From humble beginnings
In 1981, Da Silva wound up in Attleborough with no contract, just the hope of landing a break. Van Diemen founder Ralph Firman gave him a shot, and has just finished restoring Senna’s first title winner
The simplicity is striking, likewise the purity of purpose. There are no frills, no major sponsors, no immediate clues that Van Diemen RF81 chassis 528 has particular significance, just two small, plain signatures either side of the cockpit: A Da Silva. In 1981 the driver had still to adopt his mother’s maiden name as a professional moniker, one that would shortly acquire global resonance: Senna.
This is the car that launched the Brazilian’s senior career and it has just been restored by Ralph Firman, the man who created the Van Diemen marque and later gave Ayrton Da Silva an opportunity in the UK racing mainstream with his factory team. A very great deal of the chassis is original – and it came back to life on the same Norfolk industrial estate that it was originally built, albeit in a different workshop.
“At the end of 1981 it was sold off as just another second-hand car,” Firman says. “I can’t recall the buyer’s name – I think he was an American serviceman, based at Lakenheath, and he did a bit of racing with it – but when he returned home two or three years later he asked whether I’d like to buy it back. Ayrton was in F1 by then so I thought, ‘Why not?’ I subsequently stored it in a workshop, where it stayed until I decided a few years ago that it was probably about time I did something with it.”
That something was a full restoration, returning the car to its former glory. The process has just been completed and Motor Sport visited Firman at his base to witness the result. In so doing we are the first people to see it for decades. It is a piece of genuine racing history and it is hard not to feel the significance of the moment as we peel into a busy industrial estate. The car that set one of the greatest drivers of all time on the road to stardom awaits, immaculate in period livery.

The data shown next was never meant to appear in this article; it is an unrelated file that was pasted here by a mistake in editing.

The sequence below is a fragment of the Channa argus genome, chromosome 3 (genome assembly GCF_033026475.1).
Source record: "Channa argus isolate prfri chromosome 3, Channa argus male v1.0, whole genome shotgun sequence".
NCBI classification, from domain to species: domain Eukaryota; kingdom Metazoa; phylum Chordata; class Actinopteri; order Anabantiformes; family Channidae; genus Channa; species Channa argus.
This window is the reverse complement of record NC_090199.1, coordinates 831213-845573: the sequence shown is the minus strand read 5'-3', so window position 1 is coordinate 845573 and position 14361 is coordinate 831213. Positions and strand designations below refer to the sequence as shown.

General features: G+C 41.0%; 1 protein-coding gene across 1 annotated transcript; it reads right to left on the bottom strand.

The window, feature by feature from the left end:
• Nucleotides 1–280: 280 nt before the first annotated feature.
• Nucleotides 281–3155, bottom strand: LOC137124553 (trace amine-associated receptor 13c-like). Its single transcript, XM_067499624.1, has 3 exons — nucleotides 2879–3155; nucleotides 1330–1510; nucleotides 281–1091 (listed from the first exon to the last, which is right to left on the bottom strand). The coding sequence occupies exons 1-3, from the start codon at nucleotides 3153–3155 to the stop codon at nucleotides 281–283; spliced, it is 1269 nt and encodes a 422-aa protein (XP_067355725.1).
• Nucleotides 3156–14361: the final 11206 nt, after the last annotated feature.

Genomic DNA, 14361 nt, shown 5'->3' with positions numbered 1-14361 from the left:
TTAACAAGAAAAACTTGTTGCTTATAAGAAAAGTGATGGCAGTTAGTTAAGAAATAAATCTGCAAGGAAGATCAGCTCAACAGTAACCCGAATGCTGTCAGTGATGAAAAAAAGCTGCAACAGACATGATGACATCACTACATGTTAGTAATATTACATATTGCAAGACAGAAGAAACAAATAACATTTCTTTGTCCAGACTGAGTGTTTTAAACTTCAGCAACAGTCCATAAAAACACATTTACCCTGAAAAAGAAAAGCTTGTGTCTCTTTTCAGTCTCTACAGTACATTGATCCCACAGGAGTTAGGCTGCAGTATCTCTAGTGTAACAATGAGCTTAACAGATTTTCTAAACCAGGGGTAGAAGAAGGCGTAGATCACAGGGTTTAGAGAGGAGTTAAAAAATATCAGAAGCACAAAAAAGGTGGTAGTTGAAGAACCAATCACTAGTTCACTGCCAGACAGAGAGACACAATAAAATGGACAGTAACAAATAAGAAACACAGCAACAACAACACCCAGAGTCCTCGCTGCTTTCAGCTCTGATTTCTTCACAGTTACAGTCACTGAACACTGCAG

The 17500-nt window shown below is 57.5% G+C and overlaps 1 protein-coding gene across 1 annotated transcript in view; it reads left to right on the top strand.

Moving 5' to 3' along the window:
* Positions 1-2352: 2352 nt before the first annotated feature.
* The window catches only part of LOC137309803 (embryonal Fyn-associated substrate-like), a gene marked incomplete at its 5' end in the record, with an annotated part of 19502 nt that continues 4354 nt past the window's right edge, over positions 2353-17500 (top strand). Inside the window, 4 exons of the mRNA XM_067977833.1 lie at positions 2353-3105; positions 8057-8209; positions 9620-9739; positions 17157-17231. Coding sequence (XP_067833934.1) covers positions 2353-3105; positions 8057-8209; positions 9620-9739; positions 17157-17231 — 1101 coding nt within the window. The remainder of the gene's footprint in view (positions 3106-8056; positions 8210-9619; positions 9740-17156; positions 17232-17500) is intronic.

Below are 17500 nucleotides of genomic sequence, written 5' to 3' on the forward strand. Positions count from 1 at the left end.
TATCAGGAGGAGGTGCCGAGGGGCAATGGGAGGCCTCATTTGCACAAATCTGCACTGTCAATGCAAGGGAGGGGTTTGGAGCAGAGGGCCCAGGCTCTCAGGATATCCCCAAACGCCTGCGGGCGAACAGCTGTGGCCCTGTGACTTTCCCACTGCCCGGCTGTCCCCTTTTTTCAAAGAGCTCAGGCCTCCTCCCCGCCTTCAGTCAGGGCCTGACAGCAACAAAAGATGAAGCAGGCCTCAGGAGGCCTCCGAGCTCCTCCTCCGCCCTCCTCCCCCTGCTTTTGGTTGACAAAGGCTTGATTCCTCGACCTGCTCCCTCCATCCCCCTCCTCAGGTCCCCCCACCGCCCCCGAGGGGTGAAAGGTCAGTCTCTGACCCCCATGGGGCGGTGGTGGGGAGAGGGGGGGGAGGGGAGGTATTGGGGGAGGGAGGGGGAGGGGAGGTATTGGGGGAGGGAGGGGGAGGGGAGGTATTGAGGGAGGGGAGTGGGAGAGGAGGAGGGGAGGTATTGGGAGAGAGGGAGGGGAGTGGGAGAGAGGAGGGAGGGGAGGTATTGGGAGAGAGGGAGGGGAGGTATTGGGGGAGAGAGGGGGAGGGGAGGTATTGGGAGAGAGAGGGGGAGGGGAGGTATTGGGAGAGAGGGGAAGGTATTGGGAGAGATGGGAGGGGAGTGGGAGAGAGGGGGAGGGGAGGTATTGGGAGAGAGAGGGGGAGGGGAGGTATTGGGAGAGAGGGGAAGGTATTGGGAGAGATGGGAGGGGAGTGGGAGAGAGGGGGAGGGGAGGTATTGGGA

“Like anything that’s left in a tin shed, it had deteriorated,” Firman says, “it needed a total strip-down. It’s the same chassis. There wasn’t too much damage – it just needed to be cleaned and powder-coated. We needed some new wishbones and radius rods and a fresh set of body panels had to be made.
“Gerrit van Kouwen [the 1984 Formula Ford Festival winner, and still an irrepressible FF1600 enthusiast] had some original championship stickers, which he lent us so that we could get them copied. He also found us a correct, period-spec Minister engine – not one that Ayrton would have used, but mechanically identical. Many of the other bits, though – steering wheel, pedals and the fuel tank – are original.
“Unusually, Ayrton’s RF81 was fitted with outboard brakes while all the others were inboard – just an experiment that we later adopted on our 1982 models. It helped to keep the discs a little cooler, but in overall performance terms I’m not sure it made much of a difference. None of the other RF81 drivers seemed to notice, or at least they never mentioned it.”
Firman built many thousand Van Diemens between founding the marque in 1973 and selling it to American Don Panoz 29 years later. Does this one have a particular resonance? He ponders a moment and says, “It does, because of the type of bloke Ayrton was…”
THE TWO WERE introduced late in 1980, by former Van Diemen racer – and future Grand Prix driver – Chico Serra. Firman says: “Chico kept telling me, ‘You’ve got to sign this guy when he makes the move to cars.’ Ayrton was busy karting at the time, so I waited and waited until Chico eventually rang and said, ‘Right. He’s ready. He wants to race in England… but he’s got no money.’ That was nothing new, but he came over and we had an introductory dinner at The Doric restaurant, in Attleborough.
“It was hard to form any initial impressions because he spoke barely any English – Chico was there to interpret. At first I think Ayrton wanted me to pay him, which wasn’t exactly the plan, but we eventually settled on a deal whereby he brought £10,000 to the team – and back then the going rate for a full programme of races plus testing was very significantly more than that. I think it’s fair to say that we gave him a hefty subsidy.
“He was very well known in karting when he came to us, but that doesn’t always translate. I’ve run many drivers who did well in karting because they were small and light, but didn’t look so good in a car. That wasn’t the case with Ayrton.